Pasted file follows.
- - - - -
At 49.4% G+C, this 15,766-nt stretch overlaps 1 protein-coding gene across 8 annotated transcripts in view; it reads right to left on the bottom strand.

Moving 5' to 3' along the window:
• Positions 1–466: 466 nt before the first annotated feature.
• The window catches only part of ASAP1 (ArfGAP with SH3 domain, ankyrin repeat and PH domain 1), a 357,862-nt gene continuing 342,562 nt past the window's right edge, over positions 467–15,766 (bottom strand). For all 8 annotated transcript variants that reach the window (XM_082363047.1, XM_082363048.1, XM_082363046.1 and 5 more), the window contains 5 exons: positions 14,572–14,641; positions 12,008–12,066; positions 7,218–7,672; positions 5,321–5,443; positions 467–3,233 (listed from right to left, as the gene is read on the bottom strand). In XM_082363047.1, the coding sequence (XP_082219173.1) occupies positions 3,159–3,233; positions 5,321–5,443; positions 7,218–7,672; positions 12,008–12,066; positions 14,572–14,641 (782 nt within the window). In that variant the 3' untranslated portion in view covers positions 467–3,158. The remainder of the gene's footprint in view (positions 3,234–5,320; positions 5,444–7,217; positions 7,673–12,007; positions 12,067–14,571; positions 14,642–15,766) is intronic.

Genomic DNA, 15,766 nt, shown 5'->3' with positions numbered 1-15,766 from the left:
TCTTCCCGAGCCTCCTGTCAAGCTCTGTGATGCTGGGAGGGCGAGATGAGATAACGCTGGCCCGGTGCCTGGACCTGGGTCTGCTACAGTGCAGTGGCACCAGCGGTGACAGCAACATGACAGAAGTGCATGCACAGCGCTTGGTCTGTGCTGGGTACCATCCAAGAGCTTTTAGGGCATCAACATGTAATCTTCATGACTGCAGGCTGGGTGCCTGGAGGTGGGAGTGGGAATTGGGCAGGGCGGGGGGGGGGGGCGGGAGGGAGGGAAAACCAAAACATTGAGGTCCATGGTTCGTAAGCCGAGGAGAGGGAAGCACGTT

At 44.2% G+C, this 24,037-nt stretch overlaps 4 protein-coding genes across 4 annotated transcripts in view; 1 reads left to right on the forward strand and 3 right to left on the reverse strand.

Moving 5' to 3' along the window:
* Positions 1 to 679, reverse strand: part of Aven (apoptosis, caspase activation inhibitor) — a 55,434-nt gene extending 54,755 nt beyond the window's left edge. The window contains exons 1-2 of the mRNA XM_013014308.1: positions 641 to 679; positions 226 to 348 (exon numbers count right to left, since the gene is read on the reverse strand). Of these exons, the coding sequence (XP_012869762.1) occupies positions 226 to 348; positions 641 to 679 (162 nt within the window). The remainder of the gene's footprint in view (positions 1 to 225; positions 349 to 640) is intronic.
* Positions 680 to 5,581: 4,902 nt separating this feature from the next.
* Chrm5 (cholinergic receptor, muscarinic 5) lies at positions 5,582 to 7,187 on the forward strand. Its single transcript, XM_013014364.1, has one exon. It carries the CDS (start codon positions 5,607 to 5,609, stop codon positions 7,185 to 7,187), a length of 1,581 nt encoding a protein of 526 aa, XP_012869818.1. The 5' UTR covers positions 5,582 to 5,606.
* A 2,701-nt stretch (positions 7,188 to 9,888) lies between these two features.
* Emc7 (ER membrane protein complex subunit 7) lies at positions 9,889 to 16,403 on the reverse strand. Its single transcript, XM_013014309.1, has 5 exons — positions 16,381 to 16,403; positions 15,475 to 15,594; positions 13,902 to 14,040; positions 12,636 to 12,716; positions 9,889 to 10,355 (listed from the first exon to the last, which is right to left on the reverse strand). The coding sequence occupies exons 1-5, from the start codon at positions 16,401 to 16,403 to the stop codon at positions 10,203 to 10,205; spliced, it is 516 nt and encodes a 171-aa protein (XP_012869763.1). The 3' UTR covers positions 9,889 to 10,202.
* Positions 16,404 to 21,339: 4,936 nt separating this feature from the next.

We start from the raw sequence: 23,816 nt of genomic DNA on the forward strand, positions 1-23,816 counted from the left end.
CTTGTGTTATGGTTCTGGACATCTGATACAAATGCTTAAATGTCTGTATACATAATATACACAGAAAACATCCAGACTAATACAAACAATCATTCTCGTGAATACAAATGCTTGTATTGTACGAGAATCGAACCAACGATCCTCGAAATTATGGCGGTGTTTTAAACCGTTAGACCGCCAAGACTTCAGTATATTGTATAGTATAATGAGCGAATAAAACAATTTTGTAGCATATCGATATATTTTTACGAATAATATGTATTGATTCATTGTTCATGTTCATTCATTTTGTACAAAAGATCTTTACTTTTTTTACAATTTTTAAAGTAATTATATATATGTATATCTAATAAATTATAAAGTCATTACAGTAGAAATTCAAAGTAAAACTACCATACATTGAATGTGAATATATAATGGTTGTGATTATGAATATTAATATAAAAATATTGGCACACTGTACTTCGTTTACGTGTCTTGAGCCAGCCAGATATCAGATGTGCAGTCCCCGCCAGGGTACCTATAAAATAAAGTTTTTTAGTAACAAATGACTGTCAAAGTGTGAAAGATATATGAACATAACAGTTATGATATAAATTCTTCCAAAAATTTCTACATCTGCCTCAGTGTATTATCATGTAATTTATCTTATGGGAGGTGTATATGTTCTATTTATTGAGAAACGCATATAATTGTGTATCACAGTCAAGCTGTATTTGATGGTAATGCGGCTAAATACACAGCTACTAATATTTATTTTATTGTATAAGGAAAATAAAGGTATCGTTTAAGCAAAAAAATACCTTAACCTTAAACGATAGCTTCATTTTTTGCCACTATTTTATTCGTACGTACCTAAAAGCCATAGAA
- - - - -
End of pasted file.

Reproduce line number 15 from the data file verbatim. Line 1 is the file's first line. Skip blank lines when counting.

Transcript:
We start from the raw sequence: 23,816 nt of genomic DNA on the forward strand, positions 1-23,816 counted from the left end.